edoc

Estimating sensitivity of the Kato-Katz technique for the diagnosis of Schistosoma mansoni and hookworm in relation to infection intensity

Bärenbold, Oliver and Raso, Giovanna and Coulibaly, Jean T. and N'Goran, Eliézer K. and Utzinger, Jürg and Vounatsou, Penelope. (2017) Estimating sensitivity of the Kato-Katz technique for the diagnosis of Schistosoma mansoni and hookworm in relation to infection intensity. PLoS neglected tropical diseases, 11 (10). e0005953.

[img] PDF - Published Version
Available under License CC BY (Attribution).

1943Kb

Official URL: http://edoc.unibas.ch/57501/

Downloads: Statistics Overview

Abstract

The Kato-Katz technique is the most widely used diagnostic method in epidemiologic surveys and drug efficacy trials pertaining to intestinal schistosomiasis and soil-transmitted helminthiasis. However, the sensitivity of the technique is low, particularly for the detection of light-intensity helminth infections. Examination of multiple stool samples reduces the diagnostic error; yet, most studies rely on a single Kato-Katz thick smear, thus underestimating infection prevalence. We present a model which estimates the sensitivity of the Kato-Katz technique in Schistosoma mansoni and hookworm, as a function of infection intensity for repeated stool sampling and provide estimates of the age-dependent 'true' prevalence. We find that the sensitivity for S. mansoni diagnosis is dominated by missed light infections, which have a low probability to be diagnosed correctly even through repeated sampling. The overall sensitivity strongly depends on the mean infection intensity. In particular at an intensity of 100 eggs per gram of stool (EPG), we estimate a sensitivity of 50% and 80% for one and two samples, respectively. At an infection intensity of 300 EPG, we estimate a sensitivity of 62% for one sample and 90% for two samples. The sensitivity for hookworm diagnosis is dominated by day-to-day variation with typical values for one, two, three, and four samples equal to 50%, 75%, 85%, and 95%, respectively, while it is only weakly dependent on the mean infection intensity in the population. We recommend taking at least two samples and estimate the 'true' prevalence of S. mansoni considering the dependence of the sensitivity on the mean infection intensity and the 'true' hookworm prevalence by taking into account the sensitivity given in the current study.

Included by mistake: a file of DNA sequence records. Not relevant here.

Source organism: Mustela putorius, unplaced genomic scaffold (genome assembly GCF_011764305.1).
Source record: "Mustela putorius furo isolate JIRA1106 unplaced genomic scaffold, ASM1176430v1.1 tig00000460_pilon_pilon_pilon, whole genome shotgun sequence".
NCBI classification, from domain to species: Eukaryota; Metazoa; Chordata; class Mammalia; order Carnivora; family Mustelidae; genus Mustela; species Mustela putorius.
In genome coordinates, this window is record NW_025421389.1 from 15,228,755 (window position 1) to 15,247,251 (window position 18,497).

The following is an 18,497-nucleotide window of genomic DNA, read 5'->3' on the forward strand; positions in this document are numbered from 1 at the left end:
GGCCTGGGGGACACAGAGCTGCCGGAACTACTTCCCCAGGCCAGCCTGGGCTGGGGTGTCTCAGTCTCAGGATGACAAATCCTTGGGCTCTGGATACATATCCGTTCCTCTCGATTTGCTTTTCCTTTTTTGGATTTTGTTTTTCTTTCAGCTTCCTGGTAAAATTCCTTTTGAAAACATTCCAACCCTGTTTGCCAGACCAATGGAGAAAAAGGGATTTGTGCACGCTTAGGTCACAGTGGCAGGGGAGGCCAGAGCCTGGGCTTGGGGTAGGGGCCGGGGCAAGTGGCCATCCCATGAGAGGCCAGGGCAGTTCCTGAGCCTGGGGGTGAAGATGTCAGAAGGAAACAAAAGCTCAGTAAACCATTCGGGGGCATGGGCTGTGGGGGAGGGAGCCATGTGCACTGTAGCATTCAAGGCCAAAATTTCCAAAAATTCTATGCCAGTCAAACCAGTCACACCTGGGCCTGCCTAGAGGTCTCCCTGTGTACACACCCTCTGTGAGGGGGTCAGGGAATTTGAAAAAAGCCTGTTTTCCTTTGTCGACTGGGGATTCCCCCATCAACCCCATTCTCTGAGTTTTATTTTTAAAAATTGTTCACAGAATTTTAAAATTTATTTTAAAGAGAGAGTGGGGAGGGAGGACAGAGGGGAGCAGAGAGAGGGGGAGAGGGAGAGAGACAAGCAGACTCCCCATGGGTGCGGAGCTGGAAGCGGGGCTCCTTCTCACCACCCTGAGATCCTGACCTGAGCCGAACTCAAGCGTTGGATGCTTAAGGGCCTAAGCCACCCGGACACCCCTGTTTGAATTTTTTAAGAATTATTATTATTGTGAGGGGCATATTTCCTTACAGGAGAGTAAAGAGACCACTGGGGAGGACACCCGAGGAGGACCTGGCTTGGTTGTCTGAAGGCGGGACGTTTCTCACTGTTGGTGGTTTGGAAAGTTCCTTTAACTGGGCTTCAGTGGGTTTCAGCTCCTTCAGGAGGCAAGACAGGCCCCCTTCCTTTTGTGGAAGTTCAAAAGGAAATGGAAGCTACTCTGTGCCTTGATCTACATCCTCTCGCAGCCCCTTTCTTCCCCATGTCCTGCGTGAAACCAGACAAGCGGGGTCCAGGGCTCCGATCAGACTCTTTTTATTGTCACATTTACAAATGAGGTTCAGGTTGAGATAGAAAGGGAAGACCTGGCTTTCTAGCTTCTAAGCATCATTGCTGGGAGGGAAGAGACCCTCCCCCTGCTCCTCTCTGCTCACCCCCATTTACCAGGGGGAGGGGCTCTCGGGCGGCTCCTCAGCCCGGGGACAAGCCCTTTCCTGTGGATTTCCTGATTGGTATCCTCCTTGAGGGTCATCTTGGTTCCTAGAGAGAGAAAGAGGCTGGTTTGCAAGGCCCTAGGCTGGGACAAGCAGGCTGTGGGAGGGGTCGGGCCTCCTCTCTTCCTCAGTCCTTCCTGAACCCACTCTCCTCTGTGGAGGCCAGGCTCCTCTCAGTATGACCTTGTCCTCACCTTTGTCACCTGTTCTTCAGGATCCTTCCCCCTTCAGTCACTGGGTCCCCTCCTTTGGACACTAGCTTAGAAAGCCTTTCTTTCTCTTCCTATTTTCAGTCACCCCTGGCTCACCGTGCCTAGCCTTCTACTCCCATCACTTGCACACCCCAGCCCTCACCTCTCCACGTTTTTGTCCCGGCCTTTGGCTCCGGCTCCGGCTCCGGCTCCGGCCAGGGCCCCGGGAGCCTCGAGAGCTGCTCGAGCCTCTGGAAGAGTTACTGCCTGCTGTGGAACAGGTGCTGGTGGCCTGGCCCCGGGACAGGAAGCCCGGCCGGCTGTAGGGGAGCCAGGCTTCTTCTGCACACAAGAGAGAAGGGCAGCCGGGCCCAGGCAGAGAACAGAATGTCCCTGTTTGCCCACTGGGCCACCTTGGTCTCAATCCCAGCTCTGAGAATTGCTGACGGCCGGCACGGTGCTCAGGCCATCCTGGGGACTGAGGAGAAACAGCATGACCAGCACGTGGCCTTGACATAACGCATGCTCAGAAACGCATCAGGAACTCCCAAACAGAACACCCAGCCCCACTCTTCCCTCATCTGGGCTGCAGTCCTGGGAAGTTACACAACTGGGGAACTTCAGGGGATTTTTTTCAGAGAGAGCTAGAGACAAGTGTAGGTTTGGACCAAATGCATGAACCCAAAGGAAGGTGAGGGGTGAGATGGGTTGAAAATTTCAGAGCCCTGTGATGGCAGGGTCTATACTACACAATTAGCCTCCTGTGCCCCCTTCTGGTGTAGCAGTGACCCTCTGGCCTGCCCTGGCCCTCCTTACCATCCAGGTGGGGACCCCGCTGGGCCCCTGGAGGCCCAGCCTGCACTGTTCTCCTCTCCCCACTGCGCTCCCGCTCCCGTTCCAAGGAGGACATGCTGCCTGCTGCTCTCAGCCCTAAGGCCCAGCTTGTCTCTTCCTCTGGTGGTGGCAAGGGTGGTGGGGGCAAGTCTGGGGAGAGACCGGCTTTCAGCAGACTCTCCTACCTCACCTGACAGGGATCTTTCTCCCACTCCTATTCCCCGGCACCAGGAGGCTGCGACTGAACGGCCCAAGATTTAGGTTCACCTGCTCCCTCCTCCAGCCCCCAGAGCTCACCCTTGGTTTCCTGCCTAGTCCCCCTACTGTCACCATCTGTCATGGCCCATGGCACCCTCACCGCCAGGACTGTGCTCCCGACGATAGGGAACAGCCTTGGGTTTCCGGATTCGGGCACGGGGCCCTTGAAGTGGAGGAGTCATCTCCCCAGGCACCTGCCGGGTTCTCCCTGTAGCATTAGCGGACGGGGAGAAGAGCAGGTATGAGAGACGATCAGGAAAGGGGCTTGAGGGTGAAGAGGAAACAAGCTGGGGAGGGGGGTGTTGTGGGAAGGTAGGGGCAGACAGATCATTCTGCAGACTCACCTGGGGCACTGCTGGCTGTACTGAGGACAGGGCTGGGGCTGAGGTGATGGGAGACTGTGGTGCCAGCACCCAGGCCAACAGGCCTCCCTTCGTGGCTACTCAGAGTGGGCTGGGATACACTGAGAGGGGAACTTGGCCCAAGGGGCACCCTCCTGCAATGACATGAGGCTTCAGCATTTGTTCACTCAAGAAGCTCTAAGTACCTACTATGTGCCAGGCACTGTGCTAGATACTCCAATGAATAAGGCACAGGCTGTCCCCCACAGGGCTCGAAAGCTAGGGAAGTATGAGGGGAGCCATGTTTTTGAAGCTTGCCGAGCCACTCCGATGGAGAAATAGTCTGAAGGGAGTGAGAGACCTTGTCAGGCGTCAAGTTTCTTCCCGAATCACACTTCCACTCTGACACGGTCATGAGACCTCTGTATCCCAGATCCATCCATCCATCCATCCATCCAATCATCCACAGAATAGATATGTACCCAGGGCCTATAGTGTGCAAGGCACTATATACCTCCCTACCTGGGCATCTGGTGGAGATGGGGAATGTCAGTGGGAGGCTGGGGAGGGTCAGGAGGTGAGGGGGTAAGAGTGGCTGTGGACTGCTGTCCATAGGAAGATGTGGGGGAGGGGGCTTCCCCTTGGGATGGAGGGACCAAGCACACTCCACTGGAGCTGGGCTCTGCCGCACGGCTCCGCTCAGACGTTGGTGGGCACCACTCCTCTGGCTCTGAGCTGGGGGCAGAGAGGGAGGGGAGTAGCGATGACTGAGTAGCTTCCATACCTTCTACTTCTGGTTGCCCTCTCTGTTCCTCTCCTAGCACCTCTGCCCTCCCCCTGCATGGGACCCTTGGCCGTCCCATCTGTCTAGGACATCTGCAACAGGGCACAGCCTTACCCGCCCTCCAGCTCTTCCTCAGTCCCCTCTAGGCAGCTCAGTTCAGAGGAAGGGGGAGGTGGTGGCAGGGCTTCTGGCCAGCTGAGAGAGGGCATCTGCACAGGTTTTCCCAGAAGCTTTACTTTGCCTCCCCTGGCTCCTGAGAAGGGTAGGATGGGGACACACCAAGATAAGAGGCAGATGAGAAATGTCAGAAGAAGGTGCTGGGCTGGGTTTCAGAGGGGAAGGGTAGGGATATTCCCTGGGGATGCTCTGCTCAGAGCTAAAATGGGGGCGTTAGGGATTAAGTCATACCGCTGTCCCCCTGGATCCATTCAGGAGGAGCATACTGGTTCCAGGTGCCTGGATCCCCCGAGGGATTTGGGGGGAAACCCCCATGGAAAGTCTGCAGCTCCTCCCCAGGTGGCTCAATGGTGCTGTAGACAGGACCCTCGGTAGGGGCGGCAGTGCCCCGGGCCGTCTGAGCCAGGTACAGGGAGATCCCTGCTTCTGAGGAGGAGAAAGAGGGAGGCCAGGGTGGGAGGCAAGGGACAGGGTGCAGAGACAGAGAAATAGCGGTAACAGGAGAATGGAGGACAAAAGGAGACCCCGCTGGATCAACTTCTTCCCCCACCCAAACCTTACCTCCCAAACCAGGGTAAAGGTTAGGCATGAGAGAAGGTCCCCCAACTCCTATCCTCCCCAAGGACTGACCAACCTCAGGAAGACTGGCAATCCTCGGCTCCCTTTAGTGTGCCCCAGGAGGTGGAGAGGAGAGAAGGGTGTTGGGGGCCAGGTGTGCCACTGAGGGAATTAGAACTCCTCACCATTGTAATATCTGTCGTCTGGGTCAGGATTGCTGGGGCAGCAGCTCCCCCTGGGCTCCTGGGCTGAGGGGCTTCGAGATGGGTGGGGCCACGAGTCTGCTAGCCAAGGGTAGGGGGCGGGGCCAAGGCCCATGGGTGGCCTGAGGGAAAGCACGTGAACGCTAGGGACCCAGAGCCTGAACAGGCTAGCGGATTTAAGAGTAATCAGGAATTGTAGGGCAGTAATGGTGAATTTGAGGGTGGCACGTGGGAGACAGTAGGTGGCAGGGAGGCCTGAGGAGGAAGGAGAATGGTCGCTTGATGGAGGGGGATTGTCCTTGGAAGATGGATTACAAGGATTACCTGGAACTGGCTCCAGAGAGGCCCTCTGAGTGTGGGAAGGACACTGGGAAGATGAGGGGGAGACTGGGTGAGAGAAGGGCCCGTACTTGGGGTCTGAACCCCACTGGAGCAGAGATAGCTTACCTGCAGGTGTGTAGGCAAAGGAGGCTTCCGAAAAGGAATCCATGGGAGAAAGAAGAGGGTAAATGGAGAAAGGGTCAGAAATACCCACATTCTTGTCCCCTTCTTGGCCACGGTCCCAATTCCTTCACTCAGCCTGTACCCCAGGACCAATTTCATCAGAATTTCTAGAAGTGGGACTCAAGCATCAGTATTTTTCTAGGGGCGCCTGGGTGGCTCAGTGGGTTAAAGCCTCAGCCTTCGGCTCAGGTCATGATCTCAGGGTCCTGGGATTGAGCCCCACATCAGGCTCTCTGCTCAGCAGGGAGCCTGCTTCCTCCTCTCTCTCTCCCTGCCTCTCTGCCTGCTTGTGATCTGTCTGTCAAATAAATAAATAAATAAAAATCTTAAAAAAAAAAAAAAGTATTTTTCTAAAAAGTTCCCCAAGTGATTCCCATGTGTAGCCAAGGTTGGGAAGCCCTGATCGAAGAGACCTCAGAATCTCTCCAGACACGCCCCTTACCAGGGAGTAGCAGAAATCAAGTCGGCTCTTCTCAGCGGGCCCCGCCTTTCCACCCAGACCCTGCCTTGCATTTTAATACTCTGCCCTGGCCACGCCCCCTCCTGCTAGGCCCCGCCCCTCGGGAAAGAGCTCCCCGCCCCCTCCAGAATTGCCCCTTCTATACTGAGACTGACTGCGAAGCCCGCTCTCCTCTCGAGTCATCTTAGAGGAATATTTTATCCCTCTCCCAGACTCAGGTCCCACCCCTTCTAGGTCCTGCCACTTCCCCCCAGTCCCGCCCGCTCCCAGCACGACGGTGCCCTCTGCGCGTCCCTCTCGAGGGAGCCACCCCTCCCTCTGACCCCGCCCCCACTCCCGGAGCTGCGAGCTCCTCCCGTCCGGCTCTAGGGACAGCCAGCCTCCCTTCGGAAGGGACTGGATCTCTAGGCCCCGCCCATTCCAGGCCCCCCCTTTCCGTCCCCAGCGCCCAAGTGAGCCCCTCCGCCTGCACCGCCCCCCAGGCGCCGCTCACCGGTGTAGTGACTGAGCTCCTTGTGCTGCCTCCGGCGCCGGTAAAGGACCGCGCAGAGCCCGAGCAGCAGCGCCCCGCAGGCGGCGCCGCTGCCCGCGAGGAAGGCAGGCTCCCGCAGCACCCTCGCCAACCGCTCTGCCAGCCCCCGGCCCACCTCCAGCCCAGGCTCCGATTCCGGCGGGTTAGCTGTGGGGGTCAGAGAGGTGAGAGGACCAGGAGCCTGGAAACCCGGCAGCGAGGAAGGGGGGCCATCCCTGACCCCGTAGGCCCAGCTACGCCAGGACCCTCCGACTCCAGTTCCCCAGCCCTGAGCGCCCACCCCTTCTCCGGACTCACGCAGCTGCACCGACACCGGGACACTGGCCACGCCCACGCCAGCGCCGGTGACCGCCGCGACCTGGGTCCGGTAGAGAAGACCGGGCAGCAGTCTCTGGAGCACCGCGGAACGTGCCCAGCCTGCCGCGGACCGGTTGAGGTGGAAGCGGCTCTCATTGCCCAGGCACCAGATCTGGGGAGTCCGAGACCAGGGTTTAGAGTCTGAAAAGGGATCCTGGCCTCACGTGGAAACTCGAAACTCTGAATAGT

Faculties and Departments:09 Associated Institutions > Swiss Tropical and Public Health Institute (Swiss TPH)
09 Associated Institutions > Swiss Tropical and Public Health Institute (Swiss TPH) > Department of Epidemiology and Public Health (EPH) > Biostatistics > Bayesian Modelling and Analysis (Vounatsou)
UniBasel Contributors:Bärenbold, Oliver and Raso, Giovanna and Coulibaly, Jean and Utzinger, Jürg and Vounatsou, Penelope
Item Type:Article, refereed
Article Subtype:Research Article
Publisher:Public Library of Science
ISSN:1935-2727
e-ISSN:1935-2735
Note:Publication type according to Uni Basel Research Database: Journal article
Language:English
Related URLs:
Identification Number:
Last Modified:08 Dec 2017 13:21
Deposited On:08 Dec 2017 08:27

Repository Staff Only: item control page